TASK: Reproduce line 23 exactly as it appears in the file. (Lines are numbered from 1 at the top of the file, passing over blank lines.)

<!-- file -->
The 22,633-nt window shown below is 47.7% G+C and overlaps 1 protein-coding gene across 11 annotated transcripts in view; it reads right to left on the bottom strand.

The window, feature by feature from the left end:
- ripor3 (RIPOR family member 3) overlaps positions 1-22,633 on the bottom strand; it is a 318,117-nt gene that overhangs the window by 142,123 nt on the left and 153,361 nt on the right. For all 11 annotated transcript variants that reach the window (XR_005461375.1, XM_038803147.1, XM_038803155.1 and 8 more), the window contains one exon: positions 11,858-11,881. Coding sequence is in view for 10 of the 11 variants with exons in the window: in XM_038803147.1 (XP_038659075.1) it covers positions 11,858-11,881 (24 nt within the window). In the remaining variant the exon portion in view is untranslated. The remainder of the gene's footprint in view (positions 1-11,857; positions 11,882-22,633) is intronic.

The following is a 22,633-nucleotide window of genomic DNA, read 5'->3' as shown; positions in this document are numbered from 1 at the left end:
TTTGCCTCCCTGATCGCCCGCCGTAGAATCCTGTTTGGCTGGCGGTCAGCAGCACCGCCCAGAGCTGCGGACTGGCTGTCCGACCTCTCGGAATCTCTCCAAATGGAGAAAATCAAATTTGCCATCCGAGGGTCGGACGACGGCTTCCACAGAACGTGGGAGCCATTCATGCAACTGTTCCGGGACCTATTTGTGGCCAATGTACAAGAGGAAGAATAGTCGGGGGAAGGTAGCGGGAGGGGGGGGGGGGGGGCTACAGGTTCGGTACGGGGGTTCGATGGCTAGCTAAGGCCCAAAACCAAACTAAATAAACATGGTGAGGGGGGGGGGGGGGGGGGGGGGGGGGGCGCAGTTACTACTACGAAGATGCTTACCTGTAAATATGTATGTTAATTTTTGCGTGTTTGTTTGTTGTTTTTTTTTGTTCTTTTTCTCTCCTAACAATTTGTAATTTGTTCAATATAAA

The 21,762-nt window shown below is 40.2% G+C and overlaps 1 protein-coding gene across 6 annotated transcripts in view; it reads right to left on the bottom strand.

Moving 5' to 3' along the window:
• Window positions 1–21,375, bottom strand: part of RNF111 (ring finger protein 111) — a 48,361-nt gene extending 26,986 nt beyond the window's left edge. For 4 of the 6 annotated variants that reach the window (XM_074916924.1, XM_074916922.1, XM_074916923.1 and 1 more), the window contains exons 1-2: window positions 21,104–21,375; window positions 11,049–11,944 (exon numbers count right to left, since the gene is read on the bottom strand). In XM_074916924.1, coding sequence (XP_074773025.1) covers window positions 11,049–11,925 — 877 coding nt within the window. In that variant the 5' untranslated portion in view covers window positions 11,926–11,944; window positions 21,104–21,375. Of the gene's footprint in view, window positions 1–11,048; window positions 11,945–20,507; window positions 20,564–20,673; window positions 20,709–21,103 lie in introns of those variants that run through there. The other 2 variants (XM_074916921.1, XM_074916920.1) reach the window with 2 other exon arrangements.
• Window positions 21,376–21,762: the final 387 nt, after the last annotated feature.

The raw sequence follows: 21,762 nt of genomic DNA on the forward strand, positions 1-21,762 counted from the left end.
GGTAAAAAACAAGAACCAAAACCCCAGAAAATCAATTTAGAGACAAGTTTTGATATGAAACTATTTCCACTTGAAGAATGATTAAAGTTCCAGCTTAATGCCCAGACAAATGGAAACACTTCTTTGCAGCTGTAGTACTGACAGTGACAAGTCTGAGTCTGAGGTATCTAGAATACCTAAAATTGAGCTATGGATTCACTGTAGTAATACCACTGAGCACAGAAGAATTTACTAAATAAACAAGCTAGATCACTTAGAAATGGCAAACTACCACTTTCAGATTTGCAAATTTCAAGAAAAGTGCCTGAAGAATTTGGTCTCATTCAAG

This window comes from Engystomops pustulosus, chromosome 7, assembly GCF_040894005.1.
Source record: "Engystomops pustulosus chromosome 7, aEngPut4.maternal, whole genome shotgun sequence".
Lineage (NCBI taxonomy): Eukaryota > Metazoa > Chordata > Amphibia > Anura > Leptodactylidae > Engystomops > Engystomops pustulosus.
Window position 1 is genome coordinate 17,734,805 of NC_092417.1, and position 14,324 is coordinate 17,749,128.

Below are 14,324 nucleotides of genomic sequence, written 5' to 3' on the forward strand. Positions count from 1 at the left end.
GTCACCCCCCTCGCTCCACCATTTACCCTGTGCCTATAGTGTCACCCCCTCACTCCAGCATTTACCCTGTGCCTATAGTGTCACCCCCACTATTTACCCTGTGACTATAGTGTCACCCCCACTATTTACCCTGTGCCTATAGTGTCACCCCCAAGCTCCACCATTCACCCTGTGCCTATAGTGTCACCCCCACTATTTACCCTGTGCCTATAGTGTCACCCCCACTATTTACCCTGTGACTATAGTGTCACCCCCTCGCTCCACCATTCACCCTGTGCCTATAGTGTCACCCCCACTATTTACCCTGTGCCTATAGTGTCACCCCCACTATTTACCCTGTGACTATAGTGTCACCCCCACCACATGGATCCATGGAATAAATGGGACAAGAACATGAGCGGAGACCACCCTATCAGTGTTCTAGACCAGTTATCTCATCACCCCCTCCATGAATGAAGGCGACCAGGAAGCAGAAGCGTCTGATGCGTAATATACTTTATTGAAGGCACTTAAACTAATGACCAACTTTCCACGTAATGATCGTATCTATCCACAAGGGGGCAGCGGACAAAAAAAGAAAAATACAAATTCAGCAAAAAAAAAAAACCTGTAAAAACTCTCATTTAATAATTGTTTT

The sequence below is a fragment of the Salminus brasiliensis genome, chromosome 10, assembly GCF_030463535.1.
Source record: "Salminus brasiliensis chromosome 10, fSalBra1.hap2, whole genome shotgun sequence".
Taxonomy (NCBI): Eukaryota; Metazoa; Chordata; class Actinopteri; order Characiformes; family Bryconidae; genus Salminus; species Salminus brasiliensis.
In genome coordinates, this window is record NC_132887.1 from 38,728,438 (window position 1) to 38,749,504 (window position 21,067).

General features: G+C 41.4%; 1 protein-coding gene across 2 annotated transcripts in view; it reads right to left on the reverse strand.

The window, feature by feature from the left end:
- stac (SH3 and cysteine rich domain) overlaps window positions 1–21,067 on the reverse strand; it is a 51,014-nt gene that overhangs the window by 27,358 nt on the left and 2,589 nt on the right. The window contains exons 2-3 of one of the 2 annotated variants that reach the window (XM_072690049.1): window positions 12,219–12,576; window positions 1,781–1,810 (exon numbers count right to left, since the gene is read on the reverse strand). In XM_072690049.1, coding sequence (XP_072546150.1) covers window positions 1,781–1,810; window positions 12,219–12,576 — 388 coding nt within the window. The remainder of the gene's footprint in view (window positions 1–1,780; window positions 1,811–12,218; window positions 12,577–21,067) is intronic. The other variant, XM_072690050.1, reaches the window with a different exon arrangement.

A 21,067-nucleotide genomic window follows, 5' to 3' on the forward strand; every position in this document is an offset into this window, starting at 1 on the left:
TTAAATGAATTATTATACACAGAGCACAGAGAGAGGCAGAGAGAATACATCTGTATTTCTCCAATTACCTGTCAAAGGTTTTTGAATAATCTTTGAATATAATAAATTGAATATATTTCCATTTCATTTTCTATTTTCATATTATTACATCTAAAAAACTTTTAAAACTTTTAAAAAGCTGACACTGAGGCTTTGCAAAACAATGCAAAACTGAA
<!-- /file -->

The window, feature by feature from the left end: